Monday, August 6, 2012

Celebrating A Legend: The Buena Vista Social Club

Our trip through the Colon Cemetery featured a stop at the grave of Ibrahim Ferrer, a former member of the legendary Buena Vista Social Club.

Now I may be the only person on earth who has still not seen the documentary about this musical group, but even I know that they brought Cuban music back to the global scene in a big way.  I tried to like the group's music before I left for Cuba but found it to be rather repetitive...I decided to get the CD and wait until I got back to listen to it, suspecting that my love for Cuban music would come once I'd heard it live.  It worked: I can't get enough of it now!

Thanks to Erik, I got the chance to experience at least a version of the Buena Vista Social Club in person.  For $25 I entered the world of the Hotel National for an evening. I'm still not exactly sure what group we heard - I think one of the members used to play with Buena Vista Social Club.  Whoever they were, they were a group of truly outstanding musicians.

And they were accompanied by an overly-dramatic, over-costumed salsa dance team that were fun to watch even though we were in constant danger of one of them ending up tripping into our laps.  (The video is sideways because I have a bad habit of turning the camera vertical every. single.time.)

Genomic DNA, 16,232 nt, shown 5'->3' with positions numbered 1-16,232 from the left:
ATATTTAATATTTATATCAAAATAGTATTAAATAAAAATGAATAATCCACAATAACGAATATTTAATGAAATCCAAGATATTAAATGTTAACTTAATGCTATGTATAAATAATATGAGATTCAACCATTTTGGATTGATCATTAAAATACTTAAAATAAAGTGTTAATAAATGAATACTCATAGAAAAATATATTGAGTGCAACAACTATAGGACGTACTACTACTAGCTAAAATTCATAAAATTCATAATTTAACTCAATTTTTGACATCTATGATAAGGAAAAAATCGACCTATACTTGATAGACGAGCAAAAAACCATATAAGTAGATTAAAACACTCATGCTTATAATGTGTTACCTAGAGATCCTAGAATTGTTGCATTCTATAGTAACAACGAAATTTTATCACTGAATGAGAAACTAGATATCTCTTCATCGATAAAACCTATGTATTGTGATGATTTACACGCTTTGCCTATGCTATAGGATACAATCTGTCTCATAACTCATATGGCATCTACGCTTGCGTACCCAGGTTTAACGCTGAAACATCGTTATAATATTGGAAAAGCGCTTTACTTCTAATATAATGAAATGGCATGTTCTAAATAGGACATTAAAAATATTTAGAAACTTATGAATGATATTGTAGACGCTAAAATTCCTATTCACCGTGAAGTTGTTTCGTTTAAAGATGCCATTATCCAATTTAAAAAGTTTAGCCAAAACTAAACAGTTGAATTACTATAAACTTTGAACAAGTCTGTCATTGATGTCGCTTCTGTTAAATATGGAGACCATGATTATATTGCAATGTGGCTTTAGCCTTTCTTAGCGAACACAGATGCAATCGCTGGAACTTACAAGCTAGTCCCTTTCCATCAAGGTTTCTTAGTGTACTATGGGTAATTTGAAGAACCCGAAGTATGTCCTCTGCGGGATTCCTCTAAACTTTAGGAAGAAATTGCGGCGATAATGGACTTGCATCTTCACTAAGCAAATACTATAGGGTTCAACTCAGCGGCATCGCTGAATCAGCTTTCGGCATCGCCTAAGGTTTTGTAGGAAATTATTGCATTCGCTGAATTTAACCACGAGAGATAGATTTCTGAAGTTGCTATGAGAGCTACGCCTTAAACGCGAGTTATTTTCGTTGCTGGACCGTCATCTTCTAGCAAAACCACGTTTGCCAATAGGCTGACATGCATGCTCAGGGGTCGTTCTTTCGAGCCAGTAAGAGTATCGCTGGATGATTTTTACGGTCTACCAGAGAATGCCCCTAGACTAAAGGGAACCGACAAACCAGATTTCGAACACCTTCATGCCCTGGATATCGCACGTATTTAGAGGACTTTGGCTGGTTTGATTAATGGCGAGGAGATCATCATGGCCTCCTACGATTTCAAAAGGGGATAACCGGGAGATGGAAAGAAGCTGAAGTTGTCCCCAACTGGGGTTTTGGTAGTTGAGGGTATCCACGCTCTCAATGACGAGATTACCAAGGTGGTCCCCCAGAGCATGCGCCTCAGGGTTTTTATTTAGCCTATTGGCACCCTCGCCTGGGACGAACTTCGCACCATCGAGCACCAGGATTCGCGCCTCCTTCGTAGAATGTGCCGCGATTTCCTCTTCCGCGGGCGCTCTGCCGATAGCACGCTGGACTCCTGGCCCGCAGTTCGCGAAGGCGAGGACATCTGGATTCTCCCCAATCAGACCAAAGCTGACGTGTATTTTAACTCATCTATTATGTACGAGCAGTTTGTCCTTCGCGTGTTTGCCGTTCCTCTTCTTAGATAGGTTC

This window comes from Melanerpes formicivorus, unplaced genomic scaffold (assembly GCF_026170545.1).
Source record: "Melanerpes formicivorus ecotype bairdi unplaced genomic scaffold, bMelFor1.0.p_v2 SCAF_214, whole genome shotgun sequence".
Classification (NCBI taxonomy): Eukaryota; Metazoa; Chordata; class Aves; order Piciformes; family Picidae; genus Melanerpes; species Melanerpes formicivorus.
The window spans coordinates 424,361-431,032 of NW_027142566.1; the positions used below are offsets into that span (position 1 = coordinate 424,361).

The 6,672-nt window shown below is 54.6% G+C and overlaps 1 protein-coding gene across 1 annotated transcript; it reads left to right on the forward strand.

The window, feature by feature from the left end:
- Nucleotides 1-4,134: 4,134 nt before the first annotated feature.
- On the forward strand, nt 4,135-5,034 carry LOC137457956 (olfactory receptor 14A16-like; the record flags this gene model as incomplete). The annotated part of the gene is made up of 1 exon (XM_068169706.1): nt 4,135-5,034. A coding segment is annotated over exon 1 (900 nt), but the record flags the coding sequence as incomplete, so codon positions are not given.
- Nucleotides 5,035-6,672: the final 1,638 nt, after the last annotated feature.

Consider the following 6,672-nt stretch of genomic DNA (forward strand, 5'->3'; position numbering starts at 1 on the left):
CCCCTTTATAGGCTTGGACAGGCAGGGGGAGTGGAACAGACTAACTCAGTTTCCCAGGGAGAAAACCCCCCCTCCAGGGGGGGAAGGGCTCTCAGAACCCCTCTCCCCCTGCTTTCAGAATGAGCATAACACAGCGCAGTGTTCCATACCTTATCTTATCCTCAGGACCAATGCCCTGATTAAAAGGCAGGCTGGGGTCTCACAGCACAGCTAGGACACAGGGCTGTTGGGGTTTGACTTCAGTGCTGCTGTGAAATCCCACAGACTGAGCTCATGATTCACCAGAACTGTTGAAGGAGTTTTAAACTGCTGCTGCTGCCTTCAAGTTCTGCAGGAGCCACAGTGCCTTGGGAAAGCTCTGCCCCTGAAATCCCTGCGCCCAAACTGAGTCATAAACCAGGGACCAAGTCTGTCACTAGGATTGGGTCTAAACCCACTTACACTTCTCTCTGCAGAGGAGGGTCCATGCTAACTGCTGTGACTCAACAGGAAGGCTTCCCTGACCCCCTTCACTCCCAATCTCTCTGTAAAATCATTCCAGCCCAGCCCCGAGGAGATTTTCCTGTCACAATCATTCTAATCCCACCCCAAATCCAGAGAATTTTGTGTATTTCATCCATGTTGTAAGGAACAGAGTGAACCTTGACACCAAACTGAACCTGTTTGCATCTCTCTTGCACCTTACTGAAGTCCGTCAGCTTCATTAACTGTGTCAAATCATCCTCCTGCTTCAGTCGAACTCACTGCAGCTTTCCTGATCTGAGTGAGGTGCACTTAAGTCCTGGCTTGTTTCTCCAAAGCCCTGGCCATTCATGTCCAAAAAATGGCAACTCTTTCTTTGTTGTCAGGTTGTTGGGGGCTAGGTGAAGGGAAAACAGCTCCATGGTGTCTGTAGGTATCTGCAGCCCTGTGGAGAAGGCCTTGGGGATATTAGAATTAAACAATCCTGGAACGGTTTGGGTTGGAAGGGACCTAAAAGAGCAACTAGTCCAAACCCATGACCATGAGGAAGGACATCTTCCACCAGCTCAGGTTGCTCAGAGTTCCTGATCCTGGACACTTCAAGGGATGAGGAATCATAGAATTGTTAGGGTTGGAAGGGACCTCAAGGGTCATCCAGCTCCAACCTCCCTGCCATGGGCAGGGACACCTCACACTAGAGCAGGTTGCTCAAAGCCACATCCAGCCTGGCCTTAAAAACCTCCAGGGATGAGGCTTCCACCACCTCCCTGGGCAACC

Now this was in no way a real Cuban music experience.  This room at the Hotel National had the vibe of the UN on spring break - it was a collection that felt like the upper echelon of every wealthy nation on earth, whether or not it actually was.  The only people in the room as awkward as our tourist clothes-clad group was the Californian couple who loved to salsa no matter who watched.  But we enjoyed every minute of that upper-class experience, and at the end the whole room proved that Guantanamera breaks down all social and language barriers - we all sang and danced like the music enthusiasts that we were.

As if the evening weren't already perfect, I added more with quiet time on the patio of the National.  Bob, my dear friend and my own personal version of Hemingway, joined me to watch the Malecón come alive with Cubans gathering to sing, dance and gossip in the late-night hours.

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